________________ CM . . . . Volume XIV Number 12 . . . .February 8, 2008


The Law of Three. (A Sarah Martin Mystery).

Caroline Rennie Pattison.
Toronto, ON: Boardwalk Books/Dundurn Press, 2007.
228 pp., pbk., $12.99.
ISBN 978-1-55002-733-4.

Grades 5-9 / Ages 10-14.

Review by Ruth Latta.

*** /4



"Garnet's not the only one to look out for. Stay away from Byron, too. It's not just for your safety. Do you want people to start thinking you like the guy? You're new around here; you don't want people to start thinking you're associating with the Hoppers."


So advises one of Sarah's school friends in Caroline Rennie Pattison's new Sarah Martin mystery, The Law of Three. Sarah's father, an Ontario Provincial Police detective, has moved his family from Mississauga to his new posting in Ontario's Muskoka District, a popular and historic resort area celebrated in the paintings of Tom Thomson.

     Like every teenager, Sarah wants to fit in with other young people. She soon finds out that two students, the Goth-garbed Garnet Hopper and her brainy brother Byron, are pariahs. Rumour has it that their family was formerly Mafia, relocated as part of a witness protection program. The stories go further; the Hoppers are alleged to be devil-worshippers. Worse, Garnet is said to be implicated in the drowning death of a local teenager named Will Tremball whose brother Nathan is bent on revenge.

      Sarah reads up on this death which occurred before her family moved to the area. The circumstances surrounding the drowning are one of two mysteries in the novel. The other Hopper family secret, that they are pagans, or Wiccans, is spoiled for the reader by being revealed in the cover blurb.

      Author Pattison does a creditable job depicting the cliquish gossipiness of a small closed society, in this case, a small town high school. Sarah finds it impossible to take her friends' advice to avoid the Hoppers, though, because her geography teacher assigns her to work on a joint project with Byron. As she gets to know the boy better, Sarah comes to respect him, and her curiosity about his family secrets leads her to observe and investigate the drowning. Eventually, she elicits from him the truth about what happened that fateful day in the middle of Lake Muskoka.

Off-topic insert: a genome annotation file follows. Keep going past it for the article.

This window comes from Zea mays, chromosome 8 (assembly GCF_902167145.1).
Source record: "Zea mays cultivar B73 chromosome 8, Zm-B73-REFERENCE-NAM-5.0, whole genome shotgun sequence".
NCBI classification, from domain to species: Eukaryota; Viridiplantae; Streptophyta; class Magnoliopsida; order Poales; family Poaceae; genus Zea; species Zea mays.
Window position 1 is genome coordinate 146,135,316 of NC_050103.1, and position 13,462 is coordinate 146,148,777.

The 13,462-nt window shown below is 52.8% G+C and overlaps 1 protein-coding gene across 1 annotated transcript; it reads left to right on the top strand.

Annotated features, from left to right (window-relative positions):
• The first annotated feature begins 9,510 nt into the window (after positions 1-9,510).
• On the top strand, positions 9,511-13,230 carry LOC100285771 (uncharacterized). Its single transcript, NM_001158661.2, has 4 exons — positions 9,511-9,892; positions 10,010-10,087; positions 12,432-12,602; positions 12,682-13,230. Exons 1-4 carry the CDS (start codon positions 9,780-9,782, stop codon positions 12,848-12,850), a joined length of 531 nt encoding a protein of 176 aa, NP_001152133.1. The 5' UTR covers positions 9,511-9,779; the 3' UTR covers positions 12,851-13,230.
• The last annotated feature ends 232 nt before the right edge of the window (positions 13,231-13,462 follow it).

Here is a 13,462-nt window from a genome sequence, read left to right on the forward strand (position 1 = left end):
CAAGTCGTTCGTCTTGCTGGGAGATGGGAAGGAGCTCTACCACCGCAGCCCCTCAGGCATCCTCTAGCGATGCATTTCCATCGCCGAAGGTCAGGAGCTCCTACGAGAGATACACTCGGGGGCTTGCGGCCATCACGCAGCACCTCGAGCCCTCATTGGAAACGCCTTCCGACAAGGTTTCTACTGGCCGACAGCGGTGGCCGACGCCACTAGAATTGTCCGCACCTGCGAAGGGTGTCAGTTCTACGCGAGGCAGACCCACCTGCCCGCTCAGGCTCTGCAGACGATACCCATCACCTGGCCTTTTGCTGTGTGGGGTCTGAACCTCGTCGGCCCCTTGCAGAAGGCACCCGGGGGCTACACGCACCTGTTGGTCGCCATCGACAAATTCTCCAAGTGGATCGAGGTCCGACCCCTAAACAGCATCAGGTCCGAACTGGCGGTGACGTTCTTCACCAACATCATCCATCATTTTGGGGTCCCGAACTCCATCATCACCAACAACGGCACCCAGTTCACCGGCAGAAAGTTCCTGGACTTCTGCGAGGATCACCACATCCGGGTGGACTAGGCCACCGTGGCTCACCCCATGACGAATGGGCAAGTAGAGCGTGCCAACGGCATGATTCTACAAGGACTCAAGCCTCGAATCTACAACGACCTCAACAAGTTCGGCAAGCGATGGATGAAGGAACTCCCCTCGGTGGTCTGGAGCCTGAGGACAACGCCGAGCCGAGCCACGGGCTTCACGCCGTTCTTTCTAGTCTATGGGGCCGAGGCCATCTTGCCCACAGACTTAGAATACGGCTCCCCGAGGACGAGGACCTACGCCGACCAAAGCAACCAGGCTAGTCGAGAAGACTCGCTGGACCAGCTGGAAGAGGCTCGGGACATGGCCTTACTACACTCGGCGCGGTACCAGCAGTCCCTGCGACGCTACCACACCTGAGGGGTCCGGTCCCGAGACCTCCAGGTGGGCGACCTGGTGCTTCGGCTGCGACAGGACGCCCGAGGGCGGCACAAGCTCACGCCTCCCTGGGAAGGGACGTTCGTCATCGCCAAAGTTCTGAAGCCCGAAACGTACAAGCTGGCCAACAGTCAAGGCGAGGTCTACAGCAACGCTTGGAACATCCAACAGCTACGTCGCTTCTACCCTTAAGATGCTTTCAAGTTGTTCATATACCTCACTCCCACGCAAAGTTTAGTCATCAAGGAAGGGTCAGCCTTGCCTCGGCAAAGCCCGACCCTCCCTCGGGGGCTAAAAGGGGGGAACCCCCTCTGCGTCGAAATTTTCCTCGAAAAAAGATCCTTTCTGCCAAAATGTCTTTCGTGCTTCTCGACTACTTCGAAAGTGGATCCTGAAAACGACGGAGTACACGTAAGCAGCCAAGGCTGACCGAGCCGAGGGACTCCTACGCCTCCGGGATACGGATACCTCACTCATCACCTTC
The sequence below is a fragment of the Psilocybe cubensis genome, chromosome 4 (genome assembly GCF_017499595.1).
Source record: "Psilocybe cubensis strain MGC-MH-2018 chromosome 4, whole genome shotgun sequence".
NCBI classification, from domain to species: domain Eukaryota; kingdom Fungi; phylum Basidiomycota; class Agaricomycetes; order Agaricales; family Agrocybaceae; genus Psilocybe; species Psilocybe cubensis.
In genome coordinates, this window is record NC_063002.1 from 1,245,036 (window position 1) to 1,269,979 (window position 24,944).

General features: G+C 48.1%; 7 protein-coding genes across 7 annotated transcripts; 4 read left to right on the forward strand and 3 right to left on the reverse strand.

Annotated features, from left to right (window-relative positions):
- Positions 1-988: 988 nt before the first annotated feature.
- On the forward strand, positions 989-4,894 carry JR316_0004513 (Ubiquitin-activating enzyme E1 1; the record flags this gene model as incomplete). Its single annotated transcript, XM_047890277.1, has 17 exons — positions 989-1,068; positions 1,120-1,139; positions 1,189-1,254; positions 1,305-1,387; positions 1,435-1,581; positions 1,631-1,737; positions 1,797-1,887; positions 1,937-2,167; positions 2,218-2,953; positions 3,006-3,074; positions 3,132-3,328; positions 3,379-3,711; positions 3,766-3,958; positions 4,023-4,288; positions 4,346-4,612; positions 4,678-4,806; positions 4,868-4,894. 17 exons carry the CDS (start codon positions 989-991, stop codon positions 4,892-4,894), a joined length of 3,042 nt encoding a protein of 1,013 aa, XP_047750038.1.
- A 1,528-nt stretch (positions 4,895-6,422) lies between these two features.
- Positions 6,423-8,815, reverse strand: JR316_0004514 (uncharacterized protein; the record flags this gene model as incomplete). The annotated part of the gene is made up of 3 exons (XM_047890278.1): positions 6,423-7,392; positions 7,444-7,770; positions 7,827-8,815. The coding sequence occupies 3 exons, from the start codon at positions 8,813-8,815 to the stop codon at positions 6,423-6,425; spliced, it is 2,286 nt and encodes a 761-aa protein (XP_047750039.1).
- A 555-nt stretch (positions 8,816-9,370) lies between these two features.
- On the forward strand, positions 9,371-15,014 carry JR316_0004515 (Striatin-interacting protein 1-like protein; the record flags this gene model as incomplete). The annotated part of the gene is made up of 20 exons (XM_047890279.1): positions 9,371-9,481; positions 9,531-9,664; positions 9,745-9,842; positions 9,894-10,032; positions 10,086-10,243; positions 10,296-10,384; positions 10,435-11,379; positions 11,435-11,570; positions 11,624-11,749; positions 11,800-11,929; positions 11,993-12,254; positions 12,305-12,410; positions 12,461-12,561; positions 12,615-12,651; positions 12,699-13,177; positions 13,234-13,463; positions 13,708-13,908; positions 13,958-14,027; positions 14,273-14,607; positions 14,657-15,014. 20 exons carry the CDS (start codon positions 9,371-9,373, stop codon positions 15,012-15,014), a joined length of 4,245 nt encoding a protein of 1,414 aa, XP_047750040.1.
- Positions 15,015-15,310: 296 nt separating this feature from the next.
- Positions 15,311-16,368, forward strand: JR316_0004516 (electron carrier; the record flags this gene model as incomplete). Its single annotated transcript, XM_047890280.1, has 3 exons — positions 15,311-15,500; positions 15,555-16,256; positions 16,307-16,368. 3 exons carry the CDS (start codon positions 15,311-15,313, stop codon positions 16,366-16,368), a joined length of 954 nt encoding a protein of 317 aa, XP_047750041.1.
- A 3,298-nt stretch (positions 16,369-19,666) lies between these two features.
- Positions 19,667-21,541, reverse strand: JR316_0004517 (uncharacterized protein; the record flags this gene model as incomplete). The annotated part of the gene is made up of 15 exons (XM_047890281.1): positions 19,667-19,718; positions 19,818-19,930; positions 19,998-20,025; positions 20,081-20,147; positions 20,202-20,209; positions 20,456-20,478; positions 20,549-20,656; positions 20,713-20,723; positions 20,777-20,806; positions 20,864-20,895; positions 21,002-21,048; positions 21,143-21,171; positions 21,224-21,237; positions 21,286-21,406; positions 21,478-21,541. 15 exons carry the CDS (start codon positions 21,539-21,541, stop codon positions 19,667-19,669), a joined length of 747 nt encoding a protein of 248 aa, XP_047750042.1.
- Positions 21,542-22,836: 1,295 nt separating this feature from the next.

In The Whole, Entire, Complete Truth, Sarah put a couple of huge and alarming discoveries on hold while she went about her teenage social activities, but she has overcome this tendency in The Law of Three. By making the boating incident key to the plot, the author is using the Muskoka setting to advantage.

      The title, The Law of Three, also known as the "law of return," refers to the Wiccan belief that any energy that a person sends out returns threefold to that individual. In other words, what goes around comes around, multiplied by three. Many people who are not Wiccans believe that bad events, such as deaths, come in threes. Sara sees the "law of return" in operation at the end of the novel. In return for coming clean about past events, the Hopper children are rehabilitated in the eyes of their peers.


Ruth Latta's fourth mystery novel for grownups, Memories Stick, was released by Baico Publishing in 2007. She hopes to have a non-category, mid-list novel, An Amethyst Remembrance, published in 2008.

To comment on this title or this review, send mail to cm@umanitoba.ca.

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